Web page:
Maya Lin

Related Topics: Vietnam War

Vietnam Veterans Memorial

Grade Level: 3rd/4th

Author: Heather Marshall


References and Resources


Time Allotment

Resourrces Needed


Optional Activities




Unlike other wars in United States history, the United States did not leave the Vietnam War victorious. Where soldiers from other wars had returned heroes, soldiers of the Vietnam War were not honored and were often met with hostility. The nation was divided over the war and healing was not in sight. In 1979, Jan Scruggs became obsessed with developing a monument to those who died in the war and others who were still missing. The healing needed to take place for him and others.

Scruggs rallied support for his idea and set up a nonprofit organization called the Vietnam Veterans Memorial Fund. He then started on a campaign to get support, financial contributions, land, and a bill passed by Congress. It took several years to get everything into place but finally all was ready. Scruggs announced a nationwide design competition with a $20,000 prize for the winner.

Maya Lin, a twenty-one year old architecture student at Yale University, was taking a class in funeral architecture. Since the contest to design the Vietnam Veterans Memorial had just been announced, the professor of the class decided it would be a good opportunity for his students to participate. Lin and several of her friends went to the site where the memorial was to be built and she envisioned a design. With her professor's encouragement, she quickly made the necessary preparations and submitted the design.

There were over 1,500 entries (some sources say over 2,500), but Lin's design was unanimously chosen by the contest judges. Lin was an unknown in the world of art and architecture and many wanted to know where she came from.

Maya Ying Lin was born in Athens, Ohio on November 5, 1960. In 1948, when the Communists came to power in China, her parents emigrated to the United States. Her father became the Dean of Fine Arts at Ohio University. Her mother worked as a poet and professor of Asian and English Literature. Provided with an environment rich in art and literature at a young age, Lin began to study architecture when she went to Yale.

The Vietnam Veterans Memorial Lin designed was a V-shaped, black granite wall set into the ground. Etched in white were the names of all the soldiers who died in the war and those who were still missing. Though it was approved by committee judges, Scruggs and others, it met significant opposition. Some said the design was unheroic, or displayed symbols of shame, degradation and dishonor. However, Lin felt it was a symbol of sacrifice and the sorrow of war and didn't want it changed from her original design. After months of negotiations, a compromise was reached. Two additional memorials, one of three soldiers and the other a monument to women in the war, would be added to the memorial a short distance away. This would not detract from the original monument, but would be additional tributes to veterans of the war. An American flag was also added to the memorial. Eight months after construction began, the Vietnam Veterans Memorial, without the two additional monuments, was finished. It was dedicated on Veteran's Day, November 13, 1982.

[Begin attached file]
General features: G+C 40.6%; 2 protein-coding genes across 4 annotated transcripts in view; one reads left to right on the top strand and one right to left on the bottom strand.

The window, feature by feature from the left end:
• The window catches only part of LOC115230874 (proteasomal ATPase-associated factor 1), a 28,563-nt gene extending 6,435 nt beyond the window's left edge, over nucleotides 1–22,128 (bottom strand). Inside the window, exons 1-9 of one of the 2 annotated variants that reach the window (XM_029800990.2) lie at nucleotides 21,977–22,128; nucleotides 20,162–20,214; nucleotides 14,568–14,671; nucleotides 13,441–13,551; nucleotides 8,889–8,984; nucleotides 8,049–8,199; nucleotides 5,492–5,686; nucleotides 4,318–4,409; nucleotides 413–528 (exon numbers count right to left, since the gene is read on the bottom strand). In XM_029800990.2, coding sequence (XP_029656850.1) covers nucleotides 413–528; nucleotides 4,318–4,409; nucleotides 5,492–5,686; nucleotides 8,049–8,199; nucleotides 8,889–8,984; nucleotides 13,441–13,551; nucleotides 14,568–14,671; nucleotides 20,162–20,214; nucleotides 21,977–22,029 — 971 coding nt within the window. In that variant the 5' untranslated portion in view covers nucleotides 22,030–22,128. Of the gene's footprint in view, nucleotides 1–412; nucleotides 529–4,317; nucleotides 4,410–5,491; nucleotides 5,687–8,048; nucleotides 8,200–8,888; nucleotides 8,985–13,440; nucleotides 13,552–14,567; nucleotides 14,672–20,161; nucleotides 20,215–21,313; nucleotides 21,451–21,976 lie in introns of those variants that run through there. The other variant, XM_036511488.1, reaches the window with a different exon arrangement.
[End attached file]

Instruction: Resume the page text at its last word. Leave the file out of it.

Called "The Wall," the sleek black memorial is a tourist attraction on the National Mall in Washington D.C. It lies on a slope between the Washington and Lincoln Memorials. Millions visit The Wall every year, and many leave mementos as offerings. Everything from notes and medals, to toys and flowers are found by The Wall each day and collected by the park rangers there. They keep everything except the flowers. The items are catalogued and kept in conditions most appropriate for their preservation. Someday these items may be available, for brief periods, to be viewed by the public. Until then, visitors can view the memorial and look for names of loved ones. Park rangers also have paper available to make rubbings of the names, an activity done many times each day.

The memorial Lin designed has lead to a healing of veterans and families of those who died or are still missing. Since the dedication of the Vietnam Veterans Memorial, Lin has designed several other less famous memorials. These include: The Civil Rights Memorial in Montgomery, Alabama; The Elizabeth Evans Baker Peace Chapel at Juniata College in Pennsylvania; The Center for African Art in New York; the Park Presidio in San Francisco; and The Women's Table at Yale University.

A movie about Lin designing the Vietnam Veterans Memorial won the year's best feature-length documentary Oscar in 1995. The movie is entitled "Maya Lin: A Strong Clear Vision." In addition to this tribute, a postage stamp was made commemorating the Vietnam Veterans Memorial two years after its dedication. Maya Lin has made significant contributions to the field of architecture, and has impacted millions of lives with her memorials. Even those not directly affected by the war can be touched by The Wall. It will remain as a symbol of honor and courage, long after those who know individuals on The Wall are gone.
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References and Resources:



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Time Allotment:

Approximately 4 to 5 days (class periods)

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Resources Needed:

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1. Mini-Lecture: Explain to students that after the Vietnam War, soldiers weren't treated as heroes. This was difficult for soldiers who returned, and for loved ones of those who died in the war. After several years, a veteran decided to build a memorial to Vietnam veterans to show support for their sacrifices. Give other information from the background section and discuss who Maya Lin is.

2. K-W-L: After introducing Maya Lin, ask students what they know about the Vietnam Veterans Memorial. Divide a piece of chart paper into three sections lengthwise and label the columns K, W, and L. In the K column, write what students know about the memorial. In the W column, write what students want to know about the memorial. (Additional information is given in the Appendix.) The L column will be used later to determine what students have learned. Throughout the activities, try to answer students' questions and let their interest be a guide in the direction of discussions.

3. Internet Activity: If possible, allow students to browse the internet for facts on Maya Lin and the Vietnam Veterans Memorial. Some addresses on the World Wide Web have been provided in the reference and resource section. Students can work in pairs or groups of up to four, depending on the computer access. Give students approximately 30 minutes to complete the activity. Each group should be required to write down at least five things which either answered questions raised in the K-W-L, or are particularly interesting to them. The internet has wonderful pictures and information as well as a link to look up names on The Wall. If this activity isn't possible, try to get the book Always to Remember or other pictures.